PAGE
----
Featured Research

from universities, journals, and other organizations

New Species Of Human Ancestor

Date:
April 23, 1999
Source:
American Association For The Advancement Of Science
Summary:
Two-and-a-half-million-year-old cranial and tooth remains found in Ethiopia belong to a previously unknown hominid that may have been the immediate predecessor of humans, according to a team of Ethiopian, American, and Japanese researchers. Team members also describe other fossils from the same geological layer showing that hominids--though not necessarily the newly identified species--were walking on humanly proportioned legs and using stone tools to strip meat and scrape marrow from the bones of antelopes and horses.

Plus Oldest Evidence Yet Of Tool-Assisted Meat-Eating, Reported In 23 April 1999 Science

Related Articles


Washington, DC -- Two-and-a-half-million-year-old cranial and tooth remains found in Ethiopia belong to a previously unknown hominid that may have been the immediate predecessor of humans, according to a team of Ethiopian, American, and Japanese researchers. Team members also describe other fossils from the same geological layer showing that hominids--though not necessarily the newly identified species--were walking on humanly proportioned legs and using stone tools to strip meat and scrape marrow from the bones of antelopes and horses. This constitutes the earliest example yet of tool-assisted meat-eating. Two reports describe the finds in the 23 April 1999 issue of Science.

Researchers came across the fossils outside the small village of Bouri, a hard two-day drive northeast of Addis Ababa. The site is located in a harsh, desert region of Ethiopia called the Middle Awash, already famous for other major discoveries such as the oldest known hominid, found by the same team of researchers. The new hominid--dubbed Australopithecus garhi, after the local people's word for "surprise"--possesses features that place it at the forefront of one of the hottest debates in paleoanthropology: from what evolutionary branch did the first humans appear?

"No one predicted garhi," said University of California-Berkeley biologist Tim White, who co-led the team with Berhane Asfaw of Ethiopia's Rift Valley Research Service. Instead, researchers have been looking in eastern Africa for A. africanus, a smallish, upright-walking hominid known to have roamed southern Africa two to three million years ago and thought by many to be the best candidate for humanity's immediate forebear. But in Science, the research team presents anatomical analyses and measurements from the A. garhi fossils that they say sharply distinguish the new species from A. africanus and from the other hominid species known to be alive around the same time, including two robust species that eventually died out. If anything, said White, A. garhi's big teeth and projecting face best resemble an older East African species known as A. afarensis, whose most famous representative goes by the name of Lucy.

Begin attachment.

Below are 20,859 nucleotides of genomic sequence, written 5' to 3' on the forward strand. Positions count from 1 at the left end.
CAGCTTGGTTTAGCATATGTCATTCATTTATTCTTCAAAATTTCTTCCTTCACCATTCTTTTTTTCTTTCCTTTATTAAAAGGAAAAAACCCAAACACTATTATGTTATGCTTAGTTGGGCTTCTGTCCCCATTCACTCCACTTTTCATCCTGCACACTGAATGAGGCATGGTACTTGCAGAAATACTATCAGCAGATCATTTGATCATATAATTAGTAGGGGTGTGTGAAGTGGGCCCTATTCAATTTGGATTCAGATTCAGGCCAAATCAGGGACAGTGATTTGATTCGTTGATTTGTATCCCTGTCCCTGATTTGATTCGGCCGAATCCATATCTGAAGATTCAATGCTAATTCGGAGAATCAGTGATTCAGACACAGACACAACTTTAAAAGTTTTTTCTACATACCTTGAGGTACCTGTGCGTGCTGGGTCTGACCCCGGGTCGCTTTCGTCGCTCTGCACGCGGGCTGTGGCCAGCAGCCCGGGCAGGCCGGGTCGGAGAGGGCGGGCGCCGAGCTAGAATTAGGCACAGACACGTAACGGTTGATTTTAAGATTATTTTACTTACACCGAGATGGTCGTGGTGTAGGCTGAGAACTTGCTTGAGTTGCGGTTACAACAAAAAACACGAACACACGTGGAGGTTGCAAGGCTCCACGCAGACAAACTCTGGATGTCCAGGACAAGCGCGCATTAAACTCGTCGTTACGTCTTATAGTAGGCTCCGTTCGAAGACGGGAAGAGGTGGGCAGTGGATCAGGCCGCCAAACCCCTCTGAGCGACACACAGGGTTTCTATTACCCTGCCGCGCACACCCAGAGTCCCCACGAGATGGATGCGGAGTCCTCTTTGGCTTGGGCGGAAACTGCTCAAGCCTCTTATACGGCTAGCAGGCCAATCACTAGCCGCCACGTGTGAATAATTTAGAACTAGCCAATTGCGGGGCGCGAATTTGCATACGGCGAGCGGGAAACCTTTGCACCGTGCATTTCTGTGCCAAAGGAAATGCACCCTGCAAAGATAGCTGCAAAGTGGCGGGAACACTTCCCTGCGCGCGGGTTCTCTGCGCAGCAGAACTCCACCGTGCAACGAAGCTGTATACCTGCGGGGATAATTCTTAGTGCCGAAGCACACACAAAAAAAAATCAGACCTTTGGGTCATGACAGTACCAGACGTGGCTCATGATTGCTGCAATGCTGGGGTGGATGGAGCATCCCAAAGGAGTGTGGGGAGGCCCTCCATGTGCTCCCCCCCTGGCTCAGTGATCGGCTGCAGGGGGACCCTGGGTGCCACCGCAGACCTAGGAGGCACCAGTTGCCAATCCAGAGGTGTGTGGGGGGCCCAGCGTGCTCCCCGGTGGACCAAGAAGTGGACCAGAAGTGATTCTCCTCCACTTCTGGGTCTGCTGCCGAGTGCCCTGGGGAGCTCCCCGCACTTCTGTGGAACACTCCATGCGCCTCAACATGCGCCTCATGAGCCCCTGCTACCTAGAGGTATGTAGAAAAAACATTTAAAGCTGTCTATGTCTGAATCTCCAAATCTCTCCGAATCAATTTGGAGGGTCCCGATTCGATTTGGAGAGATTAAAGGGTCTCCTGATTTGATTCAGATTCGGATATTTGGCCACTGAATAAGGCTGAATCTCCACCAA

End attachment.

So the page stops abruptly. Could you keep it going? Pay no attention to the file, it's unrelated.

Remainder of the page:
In addition to the cranial and tooth remains of A. garhi, the research team found in the same geological layer arm and leg bones from several other hominid individuals. Without associated dentition, these individuals can't reliably be assigned to a species. Intriguing, though, is the distinctive way in which their relative limb proportions are intermediate between that of apes and humans. That is, while "Lucy" (3.2 million years ago) had upper arms that were long relative to her legs, and H. erectus (1.7 million years ago) had the shortened forearms and longer femurs of modern humans, the unidentified Bouri hominids were smack in the middle--showing that the femur lengthened at least one million years before the forearm shortened. What this may imply about hominid locomotion and other behaviors, and what pressures this might have put on the subsequent direction of human evolution, remains to be determined.

While walking around on human-like legs, the unidentified Bouri hominids were apparently also using stone tools to fillet meat and pull marrow from the bones of large animals that thrived in the open, grassy plains once surrounding an ancient lake. Researchers found one of the hominid legs buried next to catfish and antelope bones, the latter of which showed definitive cut marks from stone tools. Scattered elsewhere throughout the same geological layer were other antelope and horse bones with similar tell-tale signs of butchery--for example, a lower jaw whose tongue presumably had been cut out and leg bones purposely fractured at both ends, indicative of marrow extraction.

Such unprecedented and unique access to high-fat meat and marrow would have constituted a "dietary revolution," says White, one that "would have opened up a whole new world of food" and possibly fueled humanity's eventual migration out of Africa.